Long-Delayed Dulles Rail Line Gets Go-Ahead

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There's new momentum for a much-delayed project to open a rail line from suburban Dulles International Airport to Washington, D.C. But the train was first proposed as early as 1964, so don't buy your tickets quite yet.

ROBERT SIEGEL, host:

As someone who moved to Washington more than 30 years ago, I remember when we had to apologize for many things about this city. The good restaurants that didn't exist, the elegant old train station whose insides had been stripped down to something worthy of a Greyhound bus terminal.

Nowadays, the restaurants are here and the elegant train station is restored. But one amenity befitting a world-class capital city is missing. And we were reminded of that fact by today's headline on the front page of The Washington Post: Dulles rail gets federal approval. That's right, soon you night be able to fly into Dulles International Airport and actually take a train to Washington, DC 23 miles away.

(Soundbite of song, "People Get Ready")

ROBERT SIEGEL, host: No train has been more delayed than this one. In 1964, the FAA's master plan for Dulles recommended a train line, 1964. And when did Virginia's transportation board approve a rail line? 1990.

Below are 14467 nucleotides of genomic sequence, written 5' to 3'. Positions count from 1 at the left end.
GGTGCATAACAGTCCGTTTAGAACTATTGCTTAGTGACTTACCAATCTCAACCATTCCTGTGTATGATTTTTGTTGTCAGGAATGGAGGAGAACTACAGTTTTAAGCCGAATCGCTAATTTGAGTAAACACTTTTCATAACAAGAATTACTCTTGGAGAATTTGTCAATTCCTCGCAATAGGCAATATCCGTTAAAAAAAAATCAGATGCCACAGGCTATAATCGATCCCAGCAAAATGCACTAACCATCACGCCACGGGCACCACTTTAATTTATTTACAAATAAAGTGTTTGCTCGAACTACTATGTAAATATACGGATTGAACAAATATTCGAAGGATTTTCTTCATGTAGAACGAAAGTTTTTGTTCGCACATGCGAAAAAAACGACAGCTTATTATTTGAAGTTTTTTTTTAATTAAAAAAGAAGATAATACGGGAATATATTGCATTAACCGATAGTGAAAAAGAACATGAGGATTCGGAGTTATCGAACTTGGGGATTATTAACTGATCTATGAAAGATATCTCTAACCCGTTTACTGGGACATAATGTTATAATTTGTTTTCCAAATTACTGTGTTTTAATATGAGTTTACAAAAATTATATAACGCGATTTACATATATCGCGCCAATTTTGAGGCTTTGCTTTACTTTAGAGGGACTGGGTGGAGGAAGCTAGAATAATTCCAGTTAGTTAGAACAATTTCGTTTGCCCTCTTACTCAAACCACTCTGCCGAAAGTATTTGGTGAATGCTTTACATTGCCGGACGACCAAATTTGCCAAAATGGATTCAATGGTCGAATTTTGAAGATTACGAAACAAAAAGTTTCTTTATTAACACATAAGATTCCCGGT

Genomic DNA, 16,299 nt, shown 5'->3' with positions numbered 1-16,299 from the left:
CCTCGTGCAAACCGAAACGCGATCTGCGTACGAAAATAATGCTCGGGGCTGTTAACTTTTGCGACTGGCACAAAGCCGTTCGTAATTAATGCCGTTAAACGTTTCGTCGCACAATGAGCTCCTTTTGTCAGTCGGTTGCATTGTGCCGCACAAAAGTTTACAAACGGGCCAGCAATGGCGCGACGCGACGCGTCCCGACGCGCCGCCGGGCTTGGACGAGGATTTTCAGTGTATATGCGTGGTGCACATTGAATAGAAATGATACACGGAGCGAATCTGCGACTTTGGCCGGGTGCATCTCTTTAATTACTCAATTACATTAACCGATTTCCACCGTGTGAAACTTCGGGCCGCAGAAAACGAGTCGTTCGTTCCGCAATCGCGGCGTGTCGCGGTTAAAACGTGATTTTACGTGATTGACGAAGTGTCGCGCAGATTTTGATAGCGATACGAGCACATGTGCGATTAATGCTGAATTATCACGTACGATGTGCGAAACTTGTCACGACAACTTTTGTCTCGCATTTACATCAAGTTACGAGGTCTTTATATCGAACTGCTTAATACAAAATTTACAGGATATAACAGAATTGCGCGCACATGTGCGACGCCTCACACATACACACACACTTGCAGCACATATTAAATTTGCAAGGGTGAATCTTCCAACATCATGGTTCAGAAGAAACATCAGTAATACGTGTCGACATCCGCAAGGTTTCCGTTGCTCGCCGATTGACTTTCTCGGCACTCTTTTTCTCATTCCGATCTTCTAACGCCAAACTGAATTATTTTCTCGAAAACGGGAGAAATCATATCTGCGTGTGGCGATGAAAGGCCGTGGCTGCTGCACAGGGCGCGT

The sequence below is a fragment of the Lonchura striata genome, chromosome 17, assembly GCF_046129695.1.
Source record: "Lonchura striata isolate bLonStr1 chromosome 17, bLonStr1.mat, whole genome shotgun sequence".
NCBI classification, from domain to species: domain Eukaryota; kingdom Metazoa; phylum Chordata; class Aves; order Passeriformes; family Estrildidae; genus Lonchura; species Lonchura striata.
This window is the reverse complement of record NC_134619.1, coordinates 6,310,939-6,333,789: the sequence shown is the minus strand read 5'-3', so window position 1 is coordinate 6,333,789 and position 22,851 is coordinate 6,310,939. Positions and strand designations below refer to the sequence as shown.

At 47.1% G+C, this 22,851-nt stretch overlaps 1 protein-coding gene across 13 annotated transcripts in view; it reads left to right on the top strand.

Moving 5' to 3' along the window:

(Soundbite of song, "People Get Ready")

SIEGEL: A case of public sector inertia at work you say? Well, in the Reagan years, the idea was actually privatized. There was a company called Dulles Access Rapid Transit, Inc. and was known as Dart for short, but not for long. In the Clinton in 1994, local officials did more studies. And proving that you can keep a good idea down, the 21st century brought still more studies. And they started collecting taxes and higher tolls to pay for it. In January, the federal government said no. And then today's surprise news, a change of heart. The project is once again, as dreamers would say - on track.

(Soundbite of song, "People Get Ready")

BLOCK: This is NPR, National Public Radio.

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